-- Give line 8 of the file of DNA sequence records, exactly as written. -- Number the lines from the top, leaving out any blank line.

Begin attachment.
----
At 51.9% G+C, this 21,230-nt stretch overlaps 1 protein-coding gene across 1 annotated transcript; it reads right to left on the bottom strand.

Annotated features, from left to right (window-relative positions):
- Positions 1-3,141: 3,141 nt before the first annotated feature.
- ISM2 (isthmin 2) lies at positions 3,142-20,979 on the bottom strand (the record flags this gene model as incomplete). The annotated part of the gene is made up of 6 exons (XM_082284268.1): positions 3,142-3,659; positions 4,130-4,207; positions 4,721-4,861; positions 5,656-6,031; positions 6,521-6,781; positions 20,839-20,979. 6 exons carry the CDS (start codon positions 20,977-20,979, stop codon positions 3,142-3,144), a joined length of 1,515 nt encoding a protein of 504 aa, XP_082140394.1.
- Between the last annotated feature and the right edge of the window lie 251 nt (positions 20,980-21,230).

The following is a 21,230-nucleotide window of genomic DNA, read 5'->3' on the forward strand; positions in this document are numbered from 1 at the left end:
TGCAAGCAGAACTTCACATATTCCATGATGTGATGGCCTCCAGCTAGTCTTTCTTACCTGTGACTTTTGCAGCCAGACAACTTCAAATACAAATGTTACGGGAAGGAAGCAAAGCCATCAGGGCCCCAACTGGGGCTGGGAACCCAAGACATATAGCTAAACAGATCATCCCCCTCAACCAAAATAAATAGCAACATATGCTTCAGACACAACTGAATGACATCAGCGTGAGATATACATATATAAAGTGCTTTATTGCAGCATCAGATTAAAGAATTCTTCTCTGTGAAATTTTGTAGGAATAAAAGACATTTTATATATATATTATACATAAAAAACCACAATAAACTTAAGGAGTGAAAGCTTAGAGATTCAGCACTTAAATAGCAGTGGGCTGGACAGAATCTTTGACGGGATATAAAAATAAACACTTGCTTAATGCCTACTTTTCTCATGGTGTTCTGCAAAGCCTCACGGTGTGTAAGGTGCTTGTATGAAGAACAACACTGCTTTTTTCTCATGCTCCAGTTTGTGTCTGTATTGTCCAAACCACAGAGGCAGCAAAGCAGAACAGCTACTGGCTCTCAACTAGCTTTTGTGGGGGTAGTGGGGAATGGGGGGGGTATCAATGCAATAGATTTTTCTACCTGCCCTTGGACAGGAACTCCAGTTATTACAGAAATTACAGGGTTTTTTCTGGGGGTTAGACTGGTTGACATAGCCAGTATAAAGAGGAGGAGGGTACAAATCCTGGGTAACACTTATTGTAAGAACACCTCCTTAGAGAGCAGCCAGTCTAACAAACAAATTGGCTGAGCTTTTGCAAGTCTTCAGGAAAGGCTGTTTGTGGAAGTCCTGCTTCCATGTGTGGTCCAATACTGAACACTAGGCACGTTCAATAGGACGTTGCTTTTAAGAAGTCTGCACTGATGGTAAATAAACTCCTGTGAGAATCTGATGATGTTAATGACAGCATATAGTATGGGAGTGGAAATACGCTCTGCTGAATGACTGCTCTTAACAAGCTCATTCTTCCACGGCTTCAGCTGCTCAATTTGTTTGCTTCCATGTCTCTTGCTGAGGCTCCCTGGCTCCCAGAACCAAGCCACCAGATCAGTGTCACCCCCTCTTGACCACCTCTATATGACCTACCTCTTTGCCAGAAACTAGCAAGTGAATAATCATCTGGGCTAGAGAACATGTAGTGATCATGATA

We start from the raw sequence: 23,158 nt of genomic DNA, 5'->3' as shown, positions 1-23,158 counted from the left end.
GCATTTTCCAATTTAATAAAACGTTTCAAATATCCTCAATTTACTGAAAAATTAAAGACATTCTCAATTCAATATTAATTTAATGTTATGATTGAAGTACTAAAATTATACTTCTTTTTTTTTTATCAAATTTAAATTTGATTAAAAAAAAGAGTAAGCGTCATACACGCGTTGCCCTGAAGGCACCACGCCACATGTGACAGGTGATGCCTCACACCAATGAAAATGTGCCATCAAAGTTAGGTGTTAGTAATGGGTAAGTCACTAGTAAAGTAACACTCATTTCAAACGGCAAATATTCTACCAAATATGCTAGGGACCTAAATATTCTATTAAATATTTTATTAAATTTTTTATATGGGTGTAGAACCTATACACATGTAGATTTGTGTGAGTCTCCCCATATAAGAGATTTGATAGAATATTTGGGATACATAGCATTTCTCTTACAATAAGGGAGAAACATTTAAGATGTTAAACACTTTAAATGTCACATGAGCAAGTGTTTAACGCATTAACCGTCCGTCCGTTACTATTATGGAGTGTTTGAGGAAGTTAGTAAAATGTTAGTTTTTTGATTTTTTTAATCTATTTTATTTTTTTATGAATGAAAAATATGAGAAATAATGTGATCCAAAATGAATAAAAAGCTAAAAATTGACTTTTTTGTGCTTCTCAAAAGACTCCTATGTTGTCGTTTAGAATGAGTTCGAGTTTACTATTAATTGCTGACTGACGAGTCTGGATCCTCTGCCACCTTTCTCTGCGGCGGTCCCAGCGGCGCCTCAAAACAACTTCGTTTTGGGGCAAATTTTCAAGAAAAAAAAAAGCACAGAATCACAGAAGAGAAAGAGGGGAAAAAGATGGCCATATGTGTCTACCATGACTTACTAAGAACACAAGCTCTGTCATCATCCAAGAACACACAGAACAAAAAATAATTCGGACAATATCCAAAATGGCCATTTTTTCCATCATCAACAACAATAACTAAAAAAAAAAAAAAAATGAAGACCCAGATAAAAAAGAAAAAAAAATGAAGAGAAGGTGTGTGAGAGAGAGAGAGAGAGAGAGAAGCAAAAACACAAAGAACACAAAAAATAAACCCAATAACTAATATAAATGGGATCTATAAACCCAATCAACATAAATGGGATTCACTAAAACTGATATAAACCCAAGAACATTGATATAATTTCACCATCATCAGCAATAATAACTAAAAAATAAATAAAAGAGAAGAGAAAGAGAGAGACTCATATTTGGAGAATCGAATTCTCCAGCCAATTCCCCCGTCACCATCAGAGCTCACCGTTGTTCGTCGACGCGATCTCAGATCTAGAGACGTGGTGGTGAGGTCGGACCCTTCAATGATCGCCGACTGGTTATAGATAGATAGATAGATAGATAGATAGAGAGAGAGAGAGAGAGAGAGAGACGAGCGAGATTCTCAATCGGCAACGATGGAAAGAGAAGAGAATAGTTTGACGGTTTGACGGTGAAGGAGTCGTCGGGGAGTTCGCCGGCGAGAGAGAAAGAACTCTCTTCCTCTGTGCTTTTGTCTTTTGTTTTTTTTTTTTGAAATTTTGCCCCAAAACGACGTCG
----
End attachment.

We start from the raw sequence: 23,158 nt of genomic DNA, 5'->3' as shown, positions 1-23,158 counted from the left end.